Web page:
Drugs

Weighed quantity, 50 mg/10 mL of AFCP was suspended in 1% sodium carboxy methylcellulose to prepare suitable dosage form. The control animals were given an equivalent volume of sodium carboxy methylcellulose vehicle.

Antigen: Fresh blood was collected from sheep which were sacrificed in local slaughterhouse.

Sheep red blood cells (SRBC) were washed three times in normal saline and adjusted to a concentration of 20% for immunization and 1% for challenge.

HPTLC finger print profile of AF and quantitative analysis of berberine

HPTLC finger print profile was established for AFCP of C. pareira using CAMAG-HPTLC. A stock solution (1mg/mL) of AFCP was prepared in methanol. Standard berberine solution (0.1 mg/mL) was also prepared in methanol. Calibration curve was obtained for 10, 20, 30 and 40 ng concentrations of berberine. The solvent system used was n-butanol: glacial acetic acid: water (6:2:2). The plates were scanned using TLC Scanner 3 (CAMAG) at 366 nm (fluorescence/reflectance mode)

HPTLC finger print profile was established for AFCP of C. pareira using CAMAG-HPTLC. A stock solution (1 mg/mL) of AFCP was prepared in methanol. Standard berberine solution (0.1 mg/mL) was prepared in methanol. Calibration curve was obtained for 10, 20, 30 and 40 ng concentration of berberine. The solvent system used was n-butanol: glacial acetic acid: water (6:2:2). The plates were scanned using TLC Scanner 3 (CAMAG) at 366 nm (fluorescence/reflectance mode) and after spraying Dragendorff’s reagent at 520 nm. Berberine was detected in AF at Rf value 0.70. Chromatogram and peak areas of resolved bands were recorded and photographs were taken (Fig. 1). Concentration of berberine in sample found was 0.1763 % and after spraying Dragendorff’s reagent at 520 nm. Berberine was detected in AFCP at Rf value of 0.70. Chromatogram and peak areas of resolved bands were recorded and photographs were taken (Fig. 1). The concentration of berberine in sample was found to be 0.1763 % w/w.

Fig. 1.
Chromatogram of standard berberine and AFCP.

Methods

In-vitro antioxidant activity

Assay for antiradical activity with DPPH

Antiradical activity was measured by a decrease in absorbance at 516 nm of a methanolic solution of colored 1,1-diphenyl-2-picrylhydrazine brought about by sample. A stock solution of DPPH was prepared by dissolving 4.4 mg in 3.3 mL methanol. Test medium includes 150 μL of DPPH solution along with different concentration (20, 40, 60, 80 and 100 μg/mL) of samples in 3 mL methanol. Blank was performed in the same way with no sample added. Decrease in absorbance, in presence of sample was noted after 15 minutes. An IC50 was calculated as the concentration which brought about a 50% reduction in absorbance compared to blank [22].

Assay for superoxide radical scavenging activity

The assay was based on capacity of the sample to inhibit blue formazon formation by scavenging the superoxide radicals generated in riboflavin-light-nitro blue tetrazolium (NBT) system. The reaction medium contains 2.5 mL of phosphate buffer (pH 7.6), 100 μL riboflavin (20 μg), 200 μL EDTA (12mM), 100μL NBT (0.1 mg) and different concentrations (10, 20, 30, 40 and 50 μg/mL) of sample contained in 100 μL of methanol. The reaction was started by illuminating the reaction mixture for 5 minutes. The absorbance was measured at 590 nm. Blank was performed in the same way with 100 μL of methanol instead of test substance. An IC50 was calculated as the concentration which brought about a 50% reduction in absorbance compared to blank [23].

Measurement of effect on lipid peroxidation on rat liver homogenate

Rat liver homogenate was prepared by homogenizing the tissue in chilled Tris buffer (10 mM, pH 7.4) at a concentration of 10% w/v. Lipid peroxidation was induced in the liver homogenate by Iron-ADP complex in the presence of ascorbic acid. The incubation medium constituted of 0.5 mL of the liver homogenate (10% w/v), 100 μM FeCl3, 1.7 μM ADP, 500 μM of ascorbate and different concentrations of samples in 2 mL of total incubation medium. The medium was incubated for 20 min. at 37°C. Extent of lipid peroxidation was determined by estimation of malondialdehyde (MDA) content. Results were expressed in terms of decrease in MDA formation by the sample extract. Ascorbic acid was used as the positive control [24].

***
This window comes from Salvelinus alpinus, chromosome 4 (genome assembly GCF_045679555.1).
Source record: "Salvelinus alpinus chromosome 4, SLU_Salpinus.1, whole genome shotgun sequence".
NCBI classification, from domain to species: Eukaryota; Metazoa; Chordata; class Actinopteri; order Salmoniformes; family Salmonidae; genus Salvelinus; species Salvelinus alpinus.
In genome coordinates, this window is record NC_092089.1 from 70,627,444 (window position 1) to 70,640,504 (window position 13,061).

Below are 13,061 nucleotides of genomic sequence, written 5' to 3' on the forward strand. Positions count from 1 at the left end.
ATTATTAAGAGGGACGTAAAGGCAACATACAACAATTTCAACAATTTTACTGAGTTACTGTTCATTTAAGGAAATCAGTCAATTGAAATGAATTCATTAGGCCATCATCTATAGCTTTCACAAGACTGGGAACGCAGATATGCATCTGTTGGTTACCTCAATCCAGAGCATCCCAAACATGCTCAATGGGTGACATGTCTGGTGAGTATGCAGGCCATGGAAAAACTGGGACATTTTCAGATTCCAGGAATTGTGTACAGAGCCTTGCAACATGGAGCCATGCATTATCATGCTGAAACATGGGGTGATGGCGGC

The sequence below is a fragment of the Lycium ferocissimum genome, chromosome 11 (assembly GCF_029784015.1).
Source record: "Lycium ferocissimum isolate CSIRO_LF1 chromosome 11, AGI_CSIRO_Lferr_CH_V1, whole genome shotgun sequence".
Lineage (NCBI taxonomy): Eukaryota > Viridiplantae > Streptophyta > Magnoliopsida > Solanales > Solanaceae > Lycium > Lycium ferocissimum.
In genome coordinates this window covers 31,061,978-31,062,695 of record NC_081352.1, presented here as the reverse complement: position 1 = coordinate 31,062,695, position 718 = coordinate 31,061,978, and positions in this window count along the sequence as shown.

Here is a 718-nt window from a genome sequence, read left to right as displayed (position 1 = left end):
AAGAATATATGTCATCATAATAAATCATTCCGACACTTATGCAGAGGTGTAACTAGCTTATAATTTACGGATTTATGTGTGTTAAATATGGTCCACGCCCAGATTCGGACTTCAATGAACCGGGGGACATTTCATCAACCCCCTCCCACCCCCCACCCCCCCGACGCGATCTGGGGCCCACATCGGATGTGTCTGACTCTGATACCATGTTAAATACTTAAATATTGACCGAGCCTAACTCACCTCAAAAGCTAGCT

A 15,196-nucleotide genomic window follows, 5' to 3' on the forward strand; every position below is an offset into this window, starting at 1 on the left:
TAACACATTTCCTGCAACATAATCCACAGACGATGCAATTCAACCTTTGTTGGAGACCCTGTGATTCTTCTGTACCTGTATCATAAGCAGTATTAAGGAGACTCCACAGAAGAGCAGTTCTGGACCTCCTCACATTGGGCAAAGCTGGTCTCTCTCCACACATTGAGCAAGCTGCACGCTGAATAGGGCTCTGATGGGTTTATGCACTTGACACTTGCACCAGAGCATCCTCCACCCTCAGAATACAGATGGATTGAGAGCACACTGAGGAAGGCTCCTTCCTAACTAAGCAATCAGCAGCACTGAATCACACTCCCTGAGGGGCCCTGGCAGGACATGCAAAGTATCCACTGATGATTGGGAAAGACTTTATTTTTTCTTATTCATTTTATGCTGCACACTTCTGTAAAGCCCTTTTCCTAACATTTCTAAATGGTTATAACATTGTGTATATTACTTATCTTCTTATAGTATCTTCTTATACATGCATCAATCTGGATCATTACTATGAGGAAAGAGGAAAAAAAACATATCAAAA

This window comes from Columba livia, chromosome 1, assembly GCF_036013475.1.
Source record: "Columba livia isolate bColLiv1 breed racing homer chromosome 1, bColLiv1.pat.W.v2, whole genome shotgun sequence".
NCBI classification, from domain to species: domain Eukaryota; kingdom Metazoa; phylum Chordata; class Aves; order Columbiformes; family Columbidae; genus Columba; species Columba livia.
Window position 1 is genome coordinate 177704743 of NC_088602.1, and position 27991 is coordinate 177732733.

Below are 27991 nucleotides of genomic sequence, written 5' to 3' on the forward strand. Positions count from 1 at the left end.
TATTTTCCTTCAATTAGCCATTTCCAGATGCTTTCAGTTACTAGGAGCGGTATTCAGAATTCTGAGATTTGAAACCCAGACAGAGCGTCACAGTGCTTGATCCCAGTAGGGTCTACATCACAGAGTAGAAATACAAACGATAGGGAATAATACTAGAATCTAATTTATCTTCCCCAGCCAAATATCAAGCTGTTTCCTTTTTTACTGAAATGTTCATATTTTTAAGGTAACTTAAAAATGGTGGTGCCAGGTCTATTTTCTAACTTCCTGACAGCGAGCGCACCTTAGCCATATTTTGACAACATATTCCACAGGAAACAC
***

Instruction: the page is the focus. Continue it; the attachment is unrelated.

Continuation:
Immunomodulatory activity

Humoral antibody (HA) response

Animals were divided into 6 groups of six animals each. Animals in treatment the groups were given the AFCP (25-100 mg/kg, p.o.) in 1.0 % sodium carboxy methyl cellulose daily for 7 days. Animals in positive control group received 50 mg/kg of cyclophosphamide (CP) for days 4 to 6. The animals were immunized by injecting 0.1 mL of 20% of fresh sheep red blood cells suspension intraperitonially on day 0. Blood samples were collected in micro centrifuge tubes from individual animal by retro-orbital plexus on day 7. Blood samples were centrifuged to obtain serum. Antibody levels were determined by haemagglutination technique. The reciprocal of the highest dilution of the test serum which caused agglutination was taken as the antibody titre [25].

Delayed type hypersensitivity (DTH) response

Animals were divided into 6 groups of six animals each. Animals in treatment groups were given the AFCP (25–100 mg/kg, p.o.) in 1.0 % sodium carboxy methyl cellulose daily for 7 days. Animals in positive control group received cyclophosphamide (CP) 50 mg/kg for day 4 to 6. The animals were immunized by injecting 0.1 mL of 20% of fresh sheep red blood cells suspension intraperitonially on 0 day. On day 7, the thickness of the right hind foot pad was measured using digital vernier caliper. The mice were then challenged by injection of 20 μL of 1% SRBCs in right hind foot pad. Foot thickness was again measured 24 hrs after this challenge. The difference between the pre and post challenge foot thickness expressed in mm was taken as a measure of DTH [25].

Fig. 2.
Photograph of berberine and AFCP at 366 nm (a) and with dragendorff’s reagent (b).

Acknowledgments

Anand Bafna thanks the CSIR, New Delhi, India for providing financial assistance (SRF) for carrying out this work.

Authors’ Statements

Competing Interests

The authors declare no conflict of interest.

Animal Rights

All the experiments were approved and conducted as per the guidelines of local animal ethical committee. The protocol number assigned for the study was 404/01/a/CPCSEA/2002/22.